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The City of IF Story
The City of IF is a web site dedicated to the art of interactive storytelling, in which author and audience create a story together. The site was created by Mark Keavney, PhD, a web designer, writer, and longtime roleplaying game player. Below is a six-part history of the City of IF, which includes some general thoughts on myth, roleplaying, and interactive storytelling, and a vision for the future.
To contact the City of IF, email email@example.com.
Lost in the Wilderness: The Many Paths of Interactive Storytelling
1. Myth and Roleplaying Games: Seven Treasures and Five Dragons
2. Lost in the Wilderness: The Many Paths of Interactive Storytelling
3. Storygaming: On This Land I Will Build a City
4. The City of IF: Past and Present
5. The City of the Future
In the last section I talked about my background as a roleplaying game player—what I loved about those games and why I eventually stopped playing them and instead started to look for a way to bring their "treasures" to a broader audience. In this section I'll describe what I found about other attempts to do similar things—and why in the end I chose a different approach from other free RPG games.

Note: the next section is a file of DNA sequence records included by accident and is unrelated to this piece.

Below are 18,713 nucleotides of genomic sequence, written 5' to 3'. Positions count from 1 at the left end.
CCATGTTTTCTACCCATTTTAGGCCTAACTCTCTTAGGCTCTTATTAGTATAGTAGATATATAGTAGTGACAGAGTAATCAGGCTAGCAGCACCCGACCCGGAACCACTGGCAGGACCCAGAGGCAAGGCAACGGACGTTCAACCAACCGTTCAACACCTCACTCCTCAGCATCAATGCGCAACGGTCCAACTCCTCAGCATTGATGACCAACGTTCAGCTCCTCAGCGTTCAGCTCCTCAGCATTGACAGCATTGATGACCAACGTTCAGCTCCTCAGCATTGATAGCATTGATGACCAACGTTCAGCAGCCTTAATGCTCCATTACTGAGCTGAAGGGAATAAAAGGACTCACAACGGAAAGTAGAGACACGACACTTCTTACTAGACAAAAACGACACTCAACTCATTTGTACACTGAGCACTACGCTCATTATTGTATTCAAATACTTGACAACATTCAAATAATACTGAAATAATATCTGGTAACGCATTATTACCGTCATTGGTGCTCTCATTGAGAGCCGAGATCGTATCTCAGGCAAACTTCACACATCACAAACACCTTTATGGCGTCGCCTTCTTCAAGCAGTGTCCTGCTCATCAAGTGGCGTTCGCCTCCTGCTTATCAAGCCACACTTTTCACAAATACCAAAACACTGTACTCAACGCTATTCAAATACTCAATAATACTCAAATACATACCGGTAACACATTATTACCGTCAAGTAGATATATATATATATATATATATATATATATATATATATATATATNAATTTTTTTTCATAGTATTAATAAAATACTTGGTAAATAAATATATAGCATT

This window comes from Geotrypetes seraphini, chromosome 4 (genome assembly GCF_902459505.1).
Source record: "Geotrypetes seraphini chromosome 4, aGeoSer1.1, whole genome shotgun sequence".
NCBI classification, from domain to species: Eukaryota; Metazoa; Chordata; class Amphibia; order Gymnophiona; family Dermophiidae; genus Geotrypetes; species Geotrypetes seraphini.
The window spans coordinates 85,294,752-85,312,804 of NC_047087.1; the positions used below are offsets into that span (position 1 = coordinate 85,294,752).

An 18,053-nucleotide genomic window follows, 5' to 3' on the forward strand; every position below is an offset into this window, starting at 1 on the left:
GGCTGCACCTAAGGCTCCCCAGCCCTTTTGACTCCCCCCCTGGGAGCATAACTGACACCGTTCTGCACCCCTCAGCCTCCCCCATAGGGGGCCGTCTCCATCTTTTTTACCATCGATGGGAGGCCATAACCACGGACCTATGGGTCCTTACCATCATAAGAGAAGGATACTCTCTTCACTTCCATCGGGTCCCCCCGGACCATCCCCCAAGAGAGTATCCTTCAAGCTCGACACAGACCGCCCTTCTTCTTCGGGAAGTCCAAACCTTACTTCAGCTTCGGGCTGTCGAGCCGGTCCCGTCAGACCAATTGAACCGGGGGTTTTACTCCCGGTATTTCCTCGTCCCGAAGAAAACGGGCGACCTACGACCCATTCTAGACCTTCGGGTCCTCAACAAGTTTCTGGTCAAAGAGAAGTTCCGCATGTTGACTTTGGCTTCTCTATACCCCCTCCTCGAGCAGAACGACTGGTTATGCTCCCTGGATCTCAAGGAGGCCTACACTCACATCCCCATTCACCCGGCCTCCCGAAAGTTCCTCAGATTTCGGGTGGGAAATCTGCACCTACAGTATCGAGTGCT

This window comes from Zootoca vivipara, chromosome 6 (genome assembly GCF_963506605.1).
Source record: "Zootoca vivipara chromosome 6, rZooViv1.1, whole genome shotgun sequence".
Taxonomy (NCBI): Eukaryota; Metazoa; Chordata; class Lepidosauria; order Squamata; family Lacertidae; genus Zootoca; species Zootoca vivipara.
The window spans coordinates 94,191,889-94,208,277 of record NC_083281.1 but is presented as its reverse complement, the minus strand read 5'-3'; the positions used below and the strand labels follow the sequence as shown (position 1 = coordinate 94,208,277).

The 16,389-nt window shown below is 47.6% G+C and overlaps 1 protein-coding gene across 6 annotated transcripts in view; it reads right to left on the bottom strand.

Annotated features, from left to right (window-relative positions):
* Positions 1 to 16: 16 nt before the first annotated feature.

When I started to look around at the interactivity and storytelling, I found a crowd of people interested in this. They came from many places - from tabletop roleplaying, free multiplayer online RPGs, computer games, drama, art, computer science - and they called what they were searching for by many names—interactive storytelling, cyberdrama, digital media, interactive fiction—but their interests had a strong family resemblance, and it was the same family that I'd known in roleplaying. Probably the best way to describe our common goal was that we were trying to create a new medium that combined the narrative of stories with the interactivity of games.
So I read papers, and exchanged emails, and played with lots of demos and prototypes. I traveled to an interactive storytelling conference in Europe (TIDSE 2004—Technologies for Interactive Digital Storytelling and Entertainment) to hear the latest thinking first-hand. If you're interested in exploring the same territory yourself, a few good places to start are Chris Crawford's extensive library of writings on the subject, Nick Yee's site on the psychology of MMORPGs, the site for a project called Facade (which I'll talk more about later), the interactive fiction magazine XYZZY News, and Grand Text Auto, a group blog about "machine narrative, games, poetry, and art."
I don't have the space for a complete record of everything I learned. But I'll describe three different general approaches to the challenge of interactive storytelling, to give you a sense of what's out there in the wilderness.